Review: Red Sea Spies

This book offers an in-depth account of the Mossad’s daring rescue operation of Ethiopian Jews, says Ben Weich


Red Sea Spies by Raffi Berg (Icon Books, £16.99)

The story of the Red Sea diving resort that was used to smuggle Ethiopian Jews through Sudan to Israel has been well-worn in recent years.

Largely powered by the publicity around the 2019 Netflix movie starring Chris Evans and Michael K Williams, there have been numerous articles in the Israeli and Jewish diaspora press, including interviews with living relatives of those involved.

Speaking to the JC in November, Naftali Aklum, brother of the late Farede Aklum, who masterminded the initial Jewish exodus from Ethiopia, accused The Red Sea Diving Resort film of simplifying the story — even pushing a narrative of the “white saviour”.

By contrast, Raffi Berg’s new book, Red Sea Spies offers an in-depth account of the Mossad’s daring rescue operation.

Berg, the Middle East editor of the BBC World News website, has apparently written this book after undertaking countless interviews with key figures closest to the action.

The aspect of the rescue which has grabbed the most headlines is, of course, the “fake” diving resort on the Sudanese coast which, in the 1980s, provided cover for the stirring smuggling operation.

Raffi Berg’s portrayal of this is compelling. He provides a startling amount of detail of the day-to-day activities – putting the reader right there in the sand with the Mossad agents. Though it has to be said that this sometimes, deprives the story of effective dramatic pacing. It is also occasionally undermined by Berg’s own somewhat pedestrian prose, which can reduce the story to a mere chronological list of events.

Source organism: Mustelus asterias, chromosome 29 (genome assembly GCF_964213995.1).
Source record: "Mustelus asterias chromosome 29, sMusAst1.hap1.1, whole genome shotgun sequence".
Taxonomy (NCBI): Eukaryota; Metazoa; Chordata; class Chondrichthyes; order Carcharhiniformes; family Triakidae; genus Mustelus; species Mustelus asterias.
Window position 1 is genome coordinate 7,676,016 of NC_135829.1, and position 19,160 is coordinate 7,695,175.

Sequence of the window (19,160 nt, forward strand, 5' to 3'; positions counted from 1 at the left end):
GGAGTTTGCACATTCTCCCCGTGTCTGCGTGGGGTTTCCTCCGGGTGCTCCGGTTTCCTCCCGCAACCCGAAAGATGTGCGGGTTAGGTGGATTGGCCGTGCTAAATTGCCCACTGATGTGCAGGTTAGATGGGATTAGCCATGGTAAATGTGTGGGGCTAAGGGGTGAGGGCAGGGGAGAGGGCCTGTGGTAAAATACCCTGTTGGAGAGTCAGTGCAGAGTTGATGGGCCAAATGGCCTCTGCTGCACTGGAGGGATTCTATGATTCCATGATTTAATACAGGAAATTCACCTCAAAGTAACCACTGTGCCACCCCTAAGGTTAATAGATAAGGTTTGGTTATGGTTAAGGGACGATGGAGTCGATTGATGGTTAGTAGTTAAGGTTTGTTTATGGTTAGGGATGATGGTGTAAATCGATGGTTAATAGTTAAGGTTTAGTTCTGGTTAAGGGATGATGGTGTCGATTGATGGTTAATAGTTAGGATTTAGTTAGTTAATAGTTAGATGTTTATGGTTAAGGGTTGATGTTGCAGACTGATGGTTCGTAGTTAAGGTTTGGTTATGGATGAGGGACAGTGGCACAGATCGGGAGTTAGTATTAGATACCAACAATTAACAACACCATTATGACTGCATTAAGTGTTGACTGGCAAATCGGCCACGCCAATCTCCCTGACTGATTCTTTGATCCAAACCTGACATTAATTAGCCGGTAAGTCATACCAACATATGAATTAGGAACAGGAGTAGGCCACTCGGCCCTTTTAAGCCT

But Berg does richly deserve plaudits on two counts in particular. Firstly, he offers exceptional reporting from the heart of the highest echelons of the Israeli establishment.

He gives us the “scoop” of the then Prime Minister Menachem Begin’s private anguish over the fate of the Ethiopian Jews, tortured as he was by the idea that Jews in any corner of the globe had been abandoned to an uncertain fate.

The reader is also treated to as-yet unreported accounts of the series of key decisions made by Mossad top brass. One of Red Sea Spies’s most dramatic moments comes when senior staff are forced to consider pulling the entire project when the agents’ cover appears to have been blown.

Unlike other retellings of this story, Raffi Berg’s shows how the Ethiopian Jews, determined as they were to return to the Holy Land after two millennia, played a crucial role in their own escape. Despite its glossy cover, Red Sea Spies is no pulp fiction but the definitive, behind-the-scenes account, written for those with a serious political interest in one of the Mossad’s most daring and outlandish humanitarian missions.

Raffi Berg will tell the story of the ‘fake’ resort on March 4 at Jewish Book Week 2020. Ben Weich is a JC writer

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